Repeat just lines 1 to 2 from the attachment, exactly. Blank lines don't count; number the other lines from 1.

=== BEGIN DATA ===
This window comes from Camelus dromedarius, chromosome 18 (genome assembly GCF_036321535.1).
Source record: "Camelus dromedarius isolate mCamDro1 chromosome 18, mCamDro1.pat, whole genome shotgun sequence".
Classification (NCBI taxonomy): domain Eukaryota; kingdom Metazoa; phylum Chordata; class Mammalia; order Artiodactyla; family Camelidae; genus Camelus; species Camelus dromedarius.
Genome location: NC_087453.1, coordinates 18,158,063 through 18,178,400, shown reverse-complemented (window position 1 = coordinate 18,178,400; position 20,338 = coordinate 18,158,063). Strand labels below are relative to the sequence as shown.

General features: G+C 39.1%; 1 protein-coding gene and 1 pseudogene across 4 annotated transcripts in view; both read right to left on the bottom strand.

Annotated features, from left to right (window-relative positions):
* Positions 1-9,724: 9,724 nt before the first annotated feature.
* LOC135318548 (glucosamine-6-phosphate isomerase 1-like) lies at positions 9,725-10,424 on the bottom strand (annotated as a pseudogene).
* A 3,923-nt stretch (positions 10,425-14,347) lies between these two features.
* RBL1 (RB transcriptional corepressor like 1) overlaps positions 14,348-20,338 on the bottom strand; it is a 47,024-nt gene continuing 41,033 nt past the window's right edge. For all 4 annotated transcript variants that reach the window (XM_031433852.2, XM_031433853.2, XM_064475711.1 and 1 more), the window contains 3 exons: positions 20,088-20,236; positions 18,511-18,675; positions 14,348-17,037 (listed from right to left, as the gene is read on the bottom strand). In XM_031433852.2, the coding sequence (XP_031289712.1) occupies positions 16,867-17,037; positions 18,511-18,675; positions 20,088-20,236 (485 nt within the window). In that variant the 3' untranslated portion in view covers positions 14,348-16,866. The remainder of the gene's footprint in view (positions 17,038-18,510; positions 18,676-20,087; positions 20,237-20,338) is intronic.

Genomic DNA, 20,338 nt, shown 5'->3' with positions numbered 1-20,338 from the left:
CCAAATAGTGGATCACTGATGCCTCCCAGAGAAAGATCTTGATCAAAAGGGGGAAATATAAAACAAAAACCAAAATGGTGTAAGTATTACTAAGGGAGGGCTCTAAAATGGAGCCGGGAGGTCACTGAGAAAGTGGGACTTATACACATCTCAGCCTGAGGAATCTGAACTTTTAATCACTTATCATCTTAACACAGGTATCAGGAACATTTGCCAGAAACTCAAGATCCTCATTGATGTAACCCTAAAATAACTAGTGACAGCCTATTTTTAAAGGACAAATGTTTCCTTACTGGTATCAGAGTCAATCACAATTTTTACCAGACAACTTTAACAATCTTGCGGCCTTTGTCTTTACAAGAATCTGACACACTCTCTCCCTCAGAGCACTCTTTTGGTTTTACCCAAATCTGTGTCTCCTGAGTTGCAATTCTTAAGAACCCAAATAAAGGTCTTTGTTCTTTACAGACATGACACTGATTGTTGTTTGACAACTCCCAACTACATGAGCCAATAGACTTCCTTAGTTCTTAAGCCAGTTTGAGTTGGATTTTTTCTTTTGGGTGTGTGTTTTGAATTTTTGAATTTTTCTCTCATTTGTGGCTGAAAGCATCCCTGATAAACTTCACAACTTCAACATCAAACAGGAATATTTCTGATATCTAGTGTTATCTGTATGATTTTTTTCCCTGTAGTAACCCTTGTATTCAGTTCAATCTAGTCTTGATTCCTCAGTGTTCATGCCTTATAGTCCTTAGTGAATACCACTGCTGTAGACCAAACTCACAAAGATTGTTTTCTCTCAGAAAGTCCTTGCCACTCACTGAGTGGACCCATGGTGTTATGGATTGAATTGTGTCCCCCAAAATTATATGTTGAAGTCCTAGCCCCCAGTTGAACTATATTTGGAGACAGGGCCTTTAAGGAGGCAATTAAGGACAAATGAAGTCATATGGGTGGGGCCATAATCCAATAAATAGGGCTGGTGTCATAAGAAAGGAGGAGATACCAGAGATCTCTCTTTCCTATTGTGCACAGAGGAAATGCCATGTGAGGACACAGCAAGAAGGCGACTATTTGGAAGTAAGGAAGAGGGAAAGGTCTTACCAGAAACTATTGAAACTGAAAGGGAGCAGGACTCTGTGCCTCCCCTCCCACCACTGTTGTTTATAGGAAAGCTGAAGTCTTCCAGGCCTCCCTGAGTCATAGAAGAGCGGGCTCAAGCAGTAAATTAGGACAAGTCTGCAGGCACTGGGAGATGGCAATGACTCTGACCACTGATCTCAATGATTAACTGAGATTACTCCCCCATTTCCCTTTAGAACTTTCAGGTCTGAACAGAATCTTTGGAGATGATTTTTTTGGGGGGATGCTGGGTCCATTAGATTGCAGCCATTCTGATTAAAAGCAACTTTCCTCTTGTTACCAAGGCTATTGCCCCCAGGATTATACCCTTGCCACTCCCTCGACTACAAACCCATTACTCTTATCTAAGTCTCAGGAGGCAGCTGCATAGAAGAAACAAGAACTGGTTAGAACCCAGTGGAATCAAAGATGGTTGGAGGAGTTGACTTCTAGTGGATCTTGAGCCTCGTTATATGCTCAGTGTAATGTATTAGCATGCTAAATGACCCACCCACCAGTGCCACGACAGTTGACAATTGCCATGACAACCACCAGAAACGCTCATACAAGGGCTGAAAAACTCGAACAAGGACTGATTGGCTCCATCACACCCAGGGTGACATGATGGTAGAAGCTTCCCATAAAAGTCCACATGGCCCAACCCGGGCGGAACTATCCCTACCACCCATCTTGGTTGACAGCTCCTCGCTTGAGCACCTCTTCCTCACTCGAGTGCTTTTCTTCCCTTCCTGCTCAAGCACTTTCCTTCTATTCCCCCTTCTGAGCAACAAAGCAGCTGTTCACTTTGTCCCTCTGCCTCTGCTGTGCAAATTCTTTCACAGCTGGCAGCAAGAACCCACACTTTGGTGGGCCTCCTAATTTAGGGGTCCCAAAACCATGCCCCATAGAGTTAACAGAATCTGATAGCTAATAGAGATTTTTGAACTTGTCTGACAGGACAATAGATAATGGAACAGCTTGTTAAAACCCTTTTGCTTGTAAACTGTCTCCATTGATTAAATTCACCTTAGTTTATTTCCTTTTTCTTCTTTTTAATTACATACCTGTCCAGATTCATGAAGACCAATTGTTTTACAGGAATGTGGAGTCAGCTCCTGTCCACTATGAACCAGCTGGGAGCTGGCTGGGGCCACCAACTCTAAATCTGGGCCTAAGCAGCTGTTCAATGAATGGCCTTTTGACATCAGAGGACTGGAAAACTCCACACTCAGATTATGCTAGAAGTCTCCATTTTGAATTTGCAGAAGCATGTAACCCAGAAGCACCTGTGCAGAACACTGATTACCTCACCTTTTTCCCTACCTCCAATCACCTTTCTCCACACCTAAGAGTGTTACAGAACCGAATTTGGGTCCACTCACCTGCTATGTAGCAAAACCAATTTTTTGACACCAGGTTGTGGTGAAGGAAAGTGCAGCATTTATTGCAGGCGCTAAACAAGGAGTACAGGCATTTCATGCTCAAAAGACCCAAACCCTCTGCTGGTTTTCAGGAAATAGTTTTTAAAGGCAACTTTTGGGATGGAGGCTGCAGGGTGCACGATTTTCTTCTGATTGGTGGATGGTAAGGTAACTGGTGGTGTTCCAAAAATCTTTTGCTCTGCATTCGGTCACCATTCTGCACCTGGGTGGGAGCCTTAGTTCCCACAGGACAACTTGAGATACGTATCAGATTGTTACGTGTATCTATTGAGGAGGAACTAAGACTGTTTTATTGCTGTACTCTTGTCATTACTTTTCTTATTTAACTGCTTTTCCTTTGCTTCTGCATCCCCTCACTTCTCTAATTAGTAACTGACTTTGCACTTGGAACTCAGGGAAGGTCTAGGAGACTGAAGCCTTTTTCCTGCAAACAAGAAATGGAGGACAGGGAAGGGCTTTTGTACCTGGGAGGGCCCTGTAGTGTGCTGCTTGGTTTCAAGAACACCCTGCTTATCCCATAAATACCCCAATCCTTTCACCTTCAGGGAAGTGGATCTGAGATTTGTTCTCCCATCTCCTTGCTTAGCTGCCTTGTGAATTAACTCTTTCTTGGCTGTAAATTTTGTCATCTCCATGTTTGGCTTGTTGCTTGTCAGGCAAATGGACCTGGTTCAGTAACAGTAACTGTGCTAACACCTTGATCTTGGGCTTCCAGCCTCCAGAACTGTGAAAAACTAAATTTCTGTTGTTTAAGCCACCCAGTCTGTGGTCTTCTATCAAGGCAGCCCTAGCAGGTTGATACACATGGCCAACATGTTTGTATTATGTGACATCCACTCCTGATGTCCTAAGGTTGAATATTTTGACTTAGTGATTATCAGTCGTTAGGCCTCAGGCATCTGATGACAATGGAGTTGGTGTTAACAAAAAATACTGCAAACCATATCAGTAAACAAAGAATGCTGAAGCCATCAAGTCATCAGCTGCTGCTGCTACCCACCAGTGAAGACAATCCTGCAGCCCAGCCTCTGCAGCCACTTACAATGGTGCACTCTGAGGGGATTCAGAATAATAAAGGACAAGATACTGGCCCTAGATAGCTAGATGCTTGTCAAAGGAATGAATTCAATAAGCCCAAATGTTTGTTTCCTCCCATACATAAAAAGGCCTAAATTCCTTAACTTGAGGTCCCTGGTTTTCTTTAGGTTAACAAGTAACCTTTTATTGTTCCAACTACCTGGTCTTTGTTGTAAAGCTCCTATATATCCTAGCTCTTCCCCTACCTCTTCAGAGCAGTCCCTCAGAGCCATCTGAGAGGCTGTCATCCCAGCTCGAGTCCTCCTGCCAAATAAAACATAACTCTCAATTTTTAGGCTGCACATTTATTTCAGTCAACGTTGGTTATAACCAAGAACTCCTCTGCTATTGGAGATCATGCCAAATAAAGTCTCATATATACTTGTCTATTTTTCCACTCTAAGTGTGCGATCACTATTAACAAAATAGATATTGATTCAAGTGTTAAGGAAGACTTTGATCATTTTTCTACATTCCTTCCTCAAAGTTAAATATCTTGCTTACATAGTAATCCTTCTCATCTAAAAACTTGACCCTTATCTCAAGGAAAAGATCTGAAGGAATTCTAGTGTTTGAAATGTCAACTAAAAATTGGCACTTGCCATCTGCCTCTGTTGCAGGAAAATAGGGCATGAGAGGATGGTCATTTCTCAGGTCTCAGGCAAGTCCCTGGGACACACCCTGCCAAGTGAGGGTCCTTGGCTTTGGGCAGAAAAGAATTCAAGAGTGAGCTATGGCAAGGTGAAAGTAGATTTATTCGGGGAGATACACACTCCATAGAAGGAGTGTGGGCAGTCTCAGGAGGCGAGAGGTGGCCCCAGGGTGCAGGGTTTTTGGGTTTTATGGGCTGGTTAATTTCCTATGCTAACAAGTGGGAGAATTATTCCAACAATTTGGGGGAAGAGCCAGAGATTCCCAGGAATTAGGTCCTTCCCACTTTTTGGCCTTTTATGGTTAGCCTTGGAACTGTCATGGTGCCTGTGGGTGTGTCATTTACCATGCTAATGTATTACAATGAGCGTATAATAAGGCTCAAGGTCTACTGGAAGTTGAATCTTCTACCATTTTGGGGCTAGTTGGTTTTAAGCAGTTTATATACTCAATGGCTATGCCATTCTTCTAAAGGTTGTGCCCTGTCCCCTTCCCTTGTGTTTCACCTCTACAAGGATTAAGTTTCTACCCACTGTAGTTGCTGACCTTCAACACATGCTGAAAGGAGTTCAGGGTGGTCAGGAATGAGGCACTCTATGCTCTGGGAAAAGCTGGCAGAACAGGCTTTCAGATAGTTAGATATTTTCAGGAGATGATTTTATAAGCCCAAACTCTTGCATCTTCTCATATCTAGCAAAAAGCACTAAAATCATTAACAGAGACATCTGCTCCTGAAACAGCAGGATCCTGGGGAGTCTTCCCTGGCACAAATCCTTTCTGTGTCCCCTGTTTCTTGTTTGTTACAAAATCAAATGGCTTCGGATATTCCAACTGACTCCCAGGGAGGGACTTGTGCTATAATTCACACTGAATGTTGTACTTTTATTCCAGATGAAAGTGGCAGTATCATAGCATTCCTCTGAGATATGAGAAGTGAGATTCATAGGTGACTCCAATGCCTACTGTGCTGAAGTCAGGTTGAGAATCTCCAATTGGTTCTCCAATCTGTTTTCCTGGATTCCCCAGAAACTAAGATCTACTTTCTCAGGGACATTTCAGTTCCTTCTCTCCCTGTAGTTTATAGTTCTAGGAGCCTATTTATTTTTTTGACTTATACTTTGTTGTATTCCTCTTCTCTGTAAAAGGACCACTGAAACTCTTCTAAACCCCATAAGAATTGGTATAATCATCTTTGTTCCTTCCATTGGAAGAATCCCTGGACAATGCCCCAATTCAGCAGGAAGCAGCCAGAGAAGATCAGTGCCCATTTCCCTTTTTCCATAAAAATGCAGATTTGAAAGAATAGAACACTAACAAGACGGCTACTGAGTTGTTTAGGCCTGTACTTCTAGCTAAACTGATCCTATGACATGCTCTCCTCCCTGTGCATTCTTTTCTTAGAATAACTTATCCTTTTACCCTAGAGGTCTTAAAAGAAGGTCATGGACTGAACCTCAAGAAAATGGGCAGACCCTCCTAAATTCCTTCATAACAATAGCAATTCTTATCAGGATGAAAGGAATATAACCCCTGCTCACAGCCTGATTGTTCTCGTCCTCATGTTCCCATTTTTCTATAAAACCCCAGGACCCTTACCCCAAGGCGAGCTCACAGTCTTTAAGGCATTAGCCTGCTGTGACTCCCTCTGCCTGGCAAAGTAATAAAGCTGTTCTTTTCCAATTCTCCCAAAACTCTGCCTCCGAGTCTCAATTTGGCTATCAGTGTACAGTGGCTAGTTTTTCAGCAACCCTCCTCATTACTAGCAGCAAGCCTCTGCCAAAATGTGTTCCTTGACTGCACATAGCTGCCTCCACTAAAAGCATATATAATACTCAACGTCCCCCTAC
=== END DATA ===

This window comes from Camelus dromedarius, chromosome 18 (genome assembly GCF_036321535.1).
Source record: "Camelus dromedarius isolate mCamDro1 chromosome 18, mCamDro1.pat, whole genome shotgun sequence".